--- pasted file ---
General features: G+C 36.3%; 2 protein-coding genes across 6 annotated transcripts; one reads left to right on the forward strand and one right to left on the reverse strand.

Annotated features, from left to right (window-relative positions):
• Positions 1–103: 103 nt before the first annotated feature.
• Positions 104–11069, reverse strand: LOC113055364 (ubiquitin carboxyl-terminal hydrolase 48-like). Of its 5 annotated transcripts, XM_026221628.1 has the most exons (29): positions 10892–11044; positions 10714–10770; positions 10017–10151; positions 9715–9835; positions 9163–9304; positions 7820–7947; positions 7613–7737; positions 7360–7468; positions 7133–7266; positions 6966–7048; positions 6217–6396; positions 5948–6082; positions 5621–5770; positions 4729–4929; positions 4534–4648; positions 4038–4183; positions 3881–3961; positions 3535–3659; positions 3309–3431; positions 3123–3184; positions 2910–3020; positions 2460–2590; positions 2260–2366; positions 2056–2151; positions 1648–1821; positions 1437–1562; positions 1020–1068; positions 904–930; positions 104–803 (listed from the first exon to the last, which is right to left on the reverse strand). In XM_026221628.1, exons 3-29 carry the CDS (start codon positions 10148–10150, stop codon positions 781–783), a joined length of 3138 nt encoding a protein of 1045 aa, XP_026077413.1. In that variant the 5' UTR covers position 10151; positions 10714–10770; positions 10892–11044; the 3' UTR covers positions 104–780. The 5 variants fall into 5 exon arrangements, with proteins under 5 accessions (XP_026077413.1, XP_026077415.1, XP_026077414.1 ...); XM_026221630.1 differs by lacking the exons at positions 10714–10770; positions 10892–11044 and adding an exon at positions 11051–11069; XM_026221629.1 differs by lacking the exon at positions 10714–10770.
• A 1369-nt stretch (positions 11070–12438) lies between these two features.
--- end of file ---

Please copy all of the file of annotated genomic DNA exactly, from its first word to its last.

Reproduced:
General features: G+C 36.3%; 2 protein-coding genes across 6 annotated transcripts; one reads left to right on the forward strand and one right to left on the reverse strand.

Annotated features, from left to right (window-relative positions):
• Positions 1–103: 103 nt before the first annotated feature.
• Positions 104–11069, reverse strand: LOC113055364 (ubiquitin carboxyl-terminal hydrolase 48-like). Of its 5 annotated transcripts, XM_026221628.1 has the most exons (29): positions 10892–11044; positions 10714–10770; positions 10017–10151; positions 9715–9835; positions 9163–9304; positions 7820–7947; positions 7613–7737; positions 7360–7468; positions 7133–7266; positions 6966–7048; positions 6217–6396; positions 5948–6082; positions 5621–5770; positions 4729–4929; positions 4534–4648; positions 4038–4183; positions 3881–3961; positions 3535–3659; positions 3309–3431; positions 3123–3184; positions 2910–3020; positions 2460–2590; positions 2260–2366; positions 2056–2151; positions 1648–1821; positions 1437–1562; positions 1020–1068; positions 904–930; positions 104–803 (listed from the first exon to the last, which is right to left on the reverse strand). In XM_026221628.1, exons 3-29 carry the CDS (start codon positions 10148–10150, stop codon positions 781–783), a joined length of 3138 nt encoding a protein of 1045 aa, XP_026077413.1. In that variant the 5' UTR covers position 10151; positions 10714–10770; positions 10892–11044; the 3' UTR covers positions 104–780. The 5 variants fall into 5 exon arrangements, with proteins under 5 accessions (XP_026077413.1, XP_026077415.1, XP_026077414.1 ...); XM_026221630.1 differs by lacking the exons at positions 10714–10770; positions 10892–11044 and adding an exon at positions 11051–11069; XM_026221629.1 differs by lacking the exon at positions 10714–10770.
• A 1369-nt stretch (positions 11070–12438) lies between these two features.